mire

noun
\ ˈmī(-ə)r How to pronounce mire (audio) \

Definition of mire

 (Entry 1 of 2)

1 : wet spongy earth (as of a bog or marsh) the mire is relieved only by small stretches of open dry forestSaturday Review
2 : heavy often deep mud or slush The troops trudged onward through the mire.
3 : a troublesome or intractable situation found themselves in a mire of debt

mire

verb
mired; miring

Definition of mire (Entry 2 of 2)

transitive verb

1a : to cause to stick fast in or as if in mire The car was mired in the muck.
b : to hamper or hold back as if by mire : entangle The company has been mired in legal problems.
2 : to cover or soil with mire his mired boots

intransitive verb

: to stick or sink in mire a road in which horses and wagons mired regularly— Edmund Arnold

Other Words from mire

Noun

miry \ ˈmīr-​ē How to pronounce mire (audio) \ adjective

Synonyms & Antonyms for mire

Synonyms: Noun

Synonyms: Verb

Antonyms: Verb

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Examples of mire in a Sentence

Noun The troops marched onward through the muck and the mire. played on a football field that was thick with mire Verb the sight of the standard, which had emerged from the battle mangled and mired, still stirred the soldiers' hearts the case has been mired in probate court for years
Recent Examples on the Web: Noun Nasser now cast himself as someone who could elevate the campus from the mire of Falwell’s misdeeds. Megan K. Stack, The New Yorker, 28 Apr. 2022 Kate and Toby could have gone on forever in a mire of unhappiness without making a change. Dan Snierson, EW.com, 6 Apr. 2022 Even as Andrew fell deeper into the mire, he was called on more frequently to be the queen’s plus-one. Simon Usborne, Town & Country, 13 Mar. 2022 That most recent racial reckoning has been just one aspect of the deepening mire of controversy in which Tesla has found itself in recent months. Time, 16 Feb. 2022 Redesigned for 2022, the Hyundai Tucson rises from the mire of compact-crossover mediocrity with its exterior design, rich features set, and polished demeanor. Joe Lorio, Car and Driver, 22 Dec. 2021 Most people who have been in the mire of heartbreak will have felt pain in their body somewhere. Eleanor Morgan, refinery29.com, 15 Dec. 2021 But raising the debt ceiling has become stuck in partisan mire, leaving the United States hurtling toward default and raising hard questions about what expenses might not get paid. Washington Post, 6 Oct. 2021 With one foot in the early-internet, pre-9/11, pre–Great Recession world and the other in the contemporary mire of social media, unstable work, and a housing crisis, Millennials are acutely aware of senselessness. Hannah Williams, The Atlantic, 11 Aug. 2021 Recent Examples on the Web: Verb But even minor tinkering by the new mayor could further mire the plan in delays. New York Times, 17 Dec. 2021 But several issues would mire the road to reopening in the museum, including issues with the building’s roof and fire safety. Bob Carlton | Bcarlton@al.com, al, 10 Aug. 2021 But several issues would mire the road to reopening in the museum, including issues with the building’s roof and fire safety. Bob Carlton | Bcarlton@al.com, al, 10 Aug. 2021 But several issues would mire the road to reopening in the museum, including issues with the building’s roof and fire safety. Bob Carlton | Bcarlton@al.com, al, 10 Aug. 2021 But several issues would mire the road to reopening in the museum, including issues with the building’s roof and fire safety. Bob Carlton | Bcarlton@al.com, al, 10 Aug. 2021 But several issues would mire the road to reopening in the museum, including issues with the building’s roof and fire safety. Bob Carlton | Bcarlton@al.com, al, 10 Aug. 2021 But several issues would mire the road to reopening in the museum, including issues with the building’s roof and fire safety. Bob Carlton | Bcarlton@al.com, al, 10 Aug. 2021 Sexton has been impressive, as well, but the Cavs have not taken advantage, continuing to mire themselves in mediocrity that only LeBron James seems to be able to remedy. orlandosentinel.com, 29 July 2021 See More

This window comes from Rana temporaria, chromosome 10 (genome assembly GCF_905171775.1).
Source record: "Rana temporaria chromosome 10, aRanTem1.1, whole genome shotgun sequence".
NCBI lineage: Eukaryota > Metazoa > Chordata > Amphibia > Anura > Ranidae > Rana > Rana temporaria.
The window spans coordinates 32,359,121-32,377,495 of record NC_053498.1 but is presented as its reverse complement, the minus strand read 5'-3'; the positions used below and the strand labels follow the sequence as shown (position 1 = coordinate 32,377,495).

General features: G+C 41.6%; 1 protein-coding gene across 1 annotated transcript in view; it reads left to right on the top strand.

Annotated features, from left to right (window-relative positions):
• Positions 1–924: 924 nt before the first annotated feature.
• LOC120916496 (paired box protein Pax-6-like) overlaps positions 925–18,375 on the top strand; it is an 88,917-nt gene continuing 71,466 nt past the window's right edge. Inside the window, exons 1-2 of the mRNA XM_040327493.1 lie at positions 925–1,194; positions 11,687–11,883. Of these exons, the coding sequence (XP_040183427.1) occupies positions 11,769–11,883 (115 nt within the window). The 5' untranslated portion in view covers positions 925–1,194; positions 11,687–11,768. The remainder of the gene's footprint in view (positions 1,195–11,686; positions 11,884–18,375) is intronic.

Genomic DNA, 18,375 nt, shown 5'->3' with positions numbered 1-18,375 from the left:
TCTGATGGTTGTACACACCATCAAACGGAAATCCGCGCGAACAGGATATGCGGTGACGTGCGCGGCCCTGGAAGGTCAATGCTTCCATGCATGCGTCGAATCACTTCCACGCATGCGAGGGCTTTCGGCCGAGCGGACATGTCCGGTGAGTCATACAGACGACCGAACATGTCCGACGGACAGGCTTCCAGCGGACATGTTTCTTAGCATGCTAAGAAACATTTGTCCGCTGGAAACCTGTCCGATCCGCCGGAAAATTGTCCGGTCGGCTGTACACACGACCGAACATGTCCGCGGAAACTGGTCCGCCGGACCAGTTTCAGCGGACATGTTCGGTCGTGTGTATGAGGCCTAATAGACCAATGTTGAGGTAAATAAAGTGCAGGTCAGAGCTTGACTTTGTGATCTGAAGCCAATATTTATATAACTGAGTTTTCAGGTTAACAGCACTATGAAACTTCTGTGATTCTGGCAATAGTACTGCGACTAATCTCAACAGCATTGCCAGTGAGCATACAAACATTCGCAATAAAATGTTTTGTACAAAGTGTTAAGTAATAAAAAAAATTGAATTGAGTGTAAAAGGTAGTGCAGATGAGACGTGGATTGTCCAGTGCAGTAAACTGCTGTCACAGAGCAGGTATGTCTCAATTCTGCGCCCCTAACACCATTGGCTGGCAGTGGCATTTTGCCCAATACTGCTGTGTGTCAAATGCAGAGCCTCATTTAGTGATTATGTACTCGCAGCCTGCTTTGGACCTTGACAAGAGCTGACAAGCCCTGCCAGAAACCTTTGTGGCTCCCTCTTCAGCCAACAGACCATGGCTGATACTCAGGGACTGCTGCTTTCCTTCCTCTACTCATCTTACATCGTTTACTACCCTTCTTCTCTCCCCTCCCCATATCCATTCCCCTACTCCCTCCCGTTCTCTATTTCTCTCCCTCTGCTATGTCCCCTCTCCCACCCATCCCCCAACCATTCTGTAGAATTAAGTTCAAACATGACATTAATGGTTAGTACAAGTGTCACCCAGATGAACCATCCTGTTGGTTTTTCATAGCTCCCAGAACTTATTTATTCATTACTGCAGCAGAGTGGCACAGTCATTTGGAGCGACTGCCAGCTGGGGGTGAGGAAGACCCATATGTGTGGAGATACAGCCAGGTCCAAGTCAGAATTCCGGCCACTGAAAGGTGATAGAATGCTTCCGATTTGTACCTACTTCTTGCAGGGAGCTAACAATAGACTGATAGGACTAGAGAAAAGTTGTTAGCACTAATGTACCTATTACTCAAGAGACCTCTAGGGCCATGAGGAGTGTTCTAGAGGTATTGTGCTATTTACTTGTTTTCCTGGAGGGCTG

These example sentences are selected automatically from various online news sources to reflect current usage of the word 'mire.' Views expressed in the examples do not represent the opinion of Merriam-Webster or its editors. Send us feedback.

First Known Use of mire

Noun

14th century, in the meaning defined at sense 1

Verb

15th century, in the meaning defined at transitive sense 1a

History and Etymology for mire

Noun and Verb

Middle English, from Old Norse mȳrr; akin to Old English mōs marsh — more at moss

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Time Traveler for mire

Time Traveler

The first known use of mire was in the 14th century

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Dictionary Entries Near mire

mird

mire

mire crow

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Statistics for mire

Last Updated

2 May 2022

Cite this Entry

“Mire.” Merriam-Webster.com Dictionary, Merriam-Webster, https://www.merriam-webster.com/dictionary/mire. Accessed 26 May. 2022.

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More Definitions for mire

mire

noun
\ ˈmīr How to pronounce mire (audio) \

Kids Definition of mire

 (Entry 1 of 2)

: heavy deep mud

mire

verb
mired; miring

Kids Definition of mire (Entry 2 of 2)

: to stick or cause to become stuck in or as if in heavy deep mud A wagon was mired in the swamp.

mire

noun
\ ˈmī(ə)r How to pronounce mire (audio) \

Medical Definition of mire

: any of the objects on the arm of an ophthalmometer that are used to measure astigmatism by the reflections they produce in the cornea when illuminated

More from Merriam-Webster on mire

Nglish: Translation of mire for Spanish Speakers

Britannica English: Translation of mire for Arabic Speakers

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